Like many parents, Sally Malay watched closely as Monadnock Region schools announced their reopening plans for the COVID-19 pandemic last month.
But rather than their effect on classrooms, Malay was concerned with what the plans would mean for the schools’ makeshift studios that the N.H. Dance Institute, where she serves as executive director, uses for its classes every year. Due to the strict safety protocols in many of those plans, NHDI will conduct its programs outside of schools this fall for the first time, she said.
Earlier this month, the Keene nonprofit, which offers youth dance programming with no experience necessary, opened registration for weekly classes at Stonewall Farm in Keene and Camp Spofford in Chesterfield. The 10-week fall lineup — for children from grades 1–9, with classes for various age groups — will begin Monday, to coincide with National Arts Education Week, Malay said.
Registration for the classes costs $120, which she said will cover operating costs at the new venues.
NHDI instructors traditionally lead dance classes during the school day for students at Monadnock Region elementary and middle schools through its “residency” and Year-Long programs. Malay said more than 4,000 children typically participate in the institute’s programs each year.
She explained that NHDI felt it was important to offer its arts education programs this fall, despite area schools’ COVID-related restrictions.
“It is driven by the desire to serve our mission of teaching life skills through the joy of dance and music during this pandemic that is restricting our ability to be physically present in schools,” Malay told The Sentinel in an email. “Arts education directly benefits a child’s social and emotional well-being as well as their physical health.”
Nikki Tommila of Fitzwilliam, whose 11-year-old daughter, Katelyn, is a regular participant in NHDI programs, praised the institute’s decision to hold fall classes. Tommila said Katelyn had assumed they would be canceled and was disappointed because this is her last year to participate in the year-long program, which typically draws several hundred students and culminates in a final performance at Keene State College’s Redfern Arts Center.
“I’m really excited they’re doing this,” Tommila said. “[Katelyn is] very excited to have that opportunity and to be able to dance.”
Malay said the fall courses will comply with COVID-19 safety guidelines from the state and the Centers for Disease Control and Prevention.
The institute will limit class sizes to ensure that students are spaced at least 8 feet apart, will choreograph its dances to prevent physical interactions and can use outdoor spaces at both venues, according to Malay. She added that NHDI will conduct daily health screenings, including temperature checks, for instructors and students, all of whom will be required to wear masks while they are not dancing.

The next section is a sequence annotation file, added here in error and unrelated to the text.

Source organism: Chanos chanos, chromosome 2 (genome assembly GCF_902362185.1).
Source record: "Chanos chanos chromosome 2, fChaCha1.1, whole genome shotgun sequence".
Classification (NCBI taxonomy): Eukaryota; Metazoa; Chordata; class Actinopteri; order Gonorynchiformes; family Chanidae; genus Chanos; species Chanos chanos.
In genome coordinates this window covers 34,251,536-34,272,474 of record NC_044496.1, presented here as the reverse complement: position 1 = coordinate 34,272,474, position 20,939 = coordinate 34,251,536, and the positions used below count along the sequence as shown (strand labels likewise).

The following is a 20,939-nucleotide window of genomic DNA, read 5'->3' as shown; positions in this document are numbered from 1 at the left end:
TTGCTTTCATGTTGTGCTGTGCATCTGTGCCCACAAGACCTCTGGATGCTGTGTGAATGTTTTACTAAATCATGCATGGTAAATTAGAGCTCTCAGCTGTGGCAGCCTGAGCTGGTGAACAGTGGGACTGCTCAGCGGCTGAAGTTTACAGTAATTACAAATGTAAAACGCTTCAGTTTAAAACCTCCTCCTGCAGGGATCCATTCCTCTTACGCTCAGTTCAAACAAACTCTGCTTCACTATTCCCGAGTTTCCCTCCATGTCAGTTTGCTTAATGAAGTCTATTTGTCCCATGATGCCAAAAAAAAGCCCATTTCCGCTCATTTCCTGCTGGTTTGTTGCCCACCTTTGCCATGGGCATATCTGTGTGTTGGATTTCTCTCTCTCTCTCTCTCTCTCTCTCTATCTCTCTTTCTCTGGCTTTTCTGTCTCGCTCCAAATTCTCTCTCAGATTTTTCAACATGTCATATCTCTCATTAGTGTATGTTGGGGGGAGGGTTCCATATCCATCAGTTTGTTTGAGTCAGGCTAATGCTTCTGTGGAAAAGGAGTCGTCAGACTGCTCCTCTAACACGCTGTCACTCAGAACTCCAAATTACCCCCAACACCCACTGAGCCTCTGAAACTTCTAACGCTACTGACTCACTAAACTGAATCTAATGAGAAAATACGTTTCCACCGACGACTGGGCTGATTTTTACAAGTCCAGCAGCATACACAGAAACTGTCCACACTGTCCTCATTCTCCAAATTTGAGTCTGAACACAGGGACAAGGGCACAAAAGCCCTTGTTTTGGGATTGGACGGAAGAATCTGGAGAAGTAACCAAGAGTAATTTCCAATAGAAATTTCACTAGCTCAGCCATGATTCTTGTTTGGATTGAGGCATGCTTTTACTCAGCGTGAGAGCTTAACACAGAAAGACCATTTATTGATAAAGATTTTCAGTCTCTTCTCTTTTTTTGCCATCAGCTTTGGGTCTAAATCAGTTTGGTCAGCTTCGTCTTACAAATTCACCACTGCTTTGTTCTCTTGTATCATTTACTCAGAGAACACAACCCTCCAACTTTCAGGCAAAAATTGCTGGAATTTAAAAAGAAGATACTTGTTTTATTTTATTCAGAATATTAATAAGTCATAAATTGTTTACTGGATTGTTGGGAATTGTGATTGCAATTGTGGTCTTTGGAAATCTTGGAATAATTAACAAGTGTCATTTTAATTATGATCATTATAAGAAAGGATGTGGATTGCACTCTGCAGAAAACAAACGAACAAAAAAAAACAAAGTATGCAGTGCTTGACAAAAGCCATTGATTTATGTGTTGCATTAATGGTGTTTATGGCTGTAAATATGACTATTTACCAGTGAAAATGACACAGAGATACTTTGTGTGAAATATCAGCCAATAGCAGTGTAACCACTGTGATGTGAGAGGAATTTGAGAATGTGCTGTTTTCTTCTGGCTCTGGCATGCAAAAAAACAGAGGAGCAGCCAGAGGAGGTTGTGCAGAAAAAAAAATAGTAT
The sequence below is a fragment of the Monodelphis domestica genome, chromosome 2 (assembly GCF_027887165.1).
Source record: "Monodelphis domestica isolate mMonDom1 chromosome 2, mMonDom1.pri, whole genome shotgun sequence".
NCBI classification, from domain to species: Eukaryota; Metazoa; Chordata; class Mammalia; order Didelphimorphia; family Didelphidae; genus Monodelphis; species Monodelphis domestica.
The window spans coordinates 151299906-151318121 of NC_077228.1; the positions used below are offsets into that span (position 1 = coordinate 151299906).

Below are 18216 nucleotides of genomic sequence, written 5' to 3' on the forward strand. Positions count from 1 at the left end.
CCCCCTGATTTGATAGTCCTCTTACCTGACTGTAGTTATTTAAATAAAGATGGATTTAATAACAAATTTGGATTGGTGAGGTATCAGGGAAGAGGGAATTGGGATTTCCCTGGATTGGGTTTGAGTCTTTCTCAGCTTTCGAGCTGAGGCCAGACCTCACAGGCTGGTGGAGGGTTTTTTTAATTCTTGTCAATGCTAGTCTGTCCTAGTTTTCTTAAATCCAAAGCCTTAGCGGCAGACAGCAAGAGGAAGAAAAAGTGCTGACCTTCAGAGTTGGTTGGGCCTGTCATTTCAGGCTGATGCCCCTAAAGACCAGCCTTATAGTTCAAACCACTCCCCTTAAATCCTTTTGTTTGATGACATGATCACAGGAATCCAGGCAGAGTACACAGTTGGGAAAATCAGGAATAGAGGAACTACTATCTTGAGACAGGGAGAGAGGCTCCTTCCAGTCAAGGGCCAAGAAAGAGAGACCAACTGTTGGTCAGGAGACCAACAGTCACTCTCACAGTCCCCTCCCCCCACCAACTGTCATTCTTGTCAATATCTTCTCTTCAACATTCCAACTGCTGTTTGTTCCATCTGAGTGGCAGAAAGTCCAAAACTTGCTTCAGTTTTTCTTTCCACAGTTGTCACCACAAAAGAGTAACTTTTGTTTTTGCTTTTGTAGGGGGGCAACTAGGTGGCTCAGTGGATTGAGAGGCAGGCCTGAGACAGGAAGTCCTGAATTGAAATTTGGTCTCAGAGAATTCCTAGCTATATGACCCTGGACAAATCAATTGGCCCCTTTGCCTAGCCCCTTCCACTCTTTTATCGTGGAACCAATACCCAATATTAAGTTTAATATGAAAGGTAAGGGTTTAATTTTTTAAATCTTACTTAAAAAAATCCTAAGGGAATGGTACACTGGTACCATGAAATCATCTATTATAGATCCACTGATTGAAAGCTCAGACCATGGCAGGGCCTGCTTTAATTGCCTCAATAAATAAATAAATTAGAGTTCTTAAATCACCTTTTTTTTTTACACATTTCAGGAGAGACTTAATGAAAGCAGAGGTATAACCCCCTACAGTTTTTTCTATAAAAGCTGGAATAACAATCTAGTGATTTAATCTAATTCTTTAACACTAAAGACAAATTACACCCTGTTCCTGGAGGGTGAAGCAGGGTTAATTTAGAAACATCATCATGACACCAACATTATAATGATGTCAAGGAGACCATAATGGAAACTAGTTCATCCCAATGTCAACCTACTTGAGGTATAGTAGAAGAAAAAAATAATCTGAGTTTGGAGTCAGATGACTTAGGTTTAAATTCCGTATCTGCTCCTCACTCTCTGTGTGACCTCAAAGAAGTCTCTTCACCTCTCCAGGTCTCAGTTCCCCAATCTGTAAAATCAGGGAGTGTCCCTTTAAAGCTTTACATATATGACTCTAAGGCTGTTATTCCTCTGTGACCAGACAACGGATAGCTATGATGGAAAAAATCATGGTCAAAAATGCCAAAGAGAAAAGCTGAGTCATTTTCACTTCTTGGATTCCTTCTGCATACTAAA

Malay acknowledged that losing the organization’s residency programs means it could be inaccessible to some children, but said the fall lineup was designed to accommodate students from schools with hybrid schedules that combine in-person and remote learning.
Tommila, who typically helps coordinate NHDI programs at Emerson Elementary School in Fitzwilliam, said she may be working during Katelyn’s fall classes, in which case Katelyn would carpool with a friend.
“There might be some students who aren’t able to go because of an [in]ability to get to these classes,” she said. “But … it’s great that NHDI was able to figure out a way to still get dancing and movement into their routines.”
Malay said the organization’s experience this summer, when it hosted a series of outdoor “pop-up” classes and its annual Summer Intensive program, both of which used similar safety measures, informed its plans for the fall. She noted that there were no positive or suspected cases of COVID-19 among students at the two-week Summer Intensive.
Tommila added that Katelyn, who participated in all five pop-up classes and the Summer Intensive, was initially nervous about not knowing the other dancers and wearing a mask during the courses, but said she “loved every minute of it.”
“It was so well-organized, and they had such great safety procedures,” Tommila said. “I have no worries at all with NHDI. They did a fantastic job this summer.”
In addition to COVID-19 safety protocols, Malay said NHDI is grappling with an existential challenge.
The organization may face a loss of more than $30,000 by the end of the 2020–21 school year if it cannot offer in-school programming this spring, she said. She explained that the school hosting the institute’s Year-Long program typically helps cover some expenses, as do registration fees from the program’s participants.
Noting that NHDI will launch its annual fundraising campaign this week, Malay said it is “in need of significant financial assistance to be able to continue to operate.”
She added that the Year-Long program is slated to begin in January 2021 and that NHDI is unlikely to resume in-school classes until then.
“Our goal is to persevere and remain in good standing with the mindset that we will be ready as soon as schools can open their doors to us once again,” Malay said.
For more information about classes and registration, visit NHDI’s website at nhdi.org/nhdi-camp-spofford-stonewall-farm.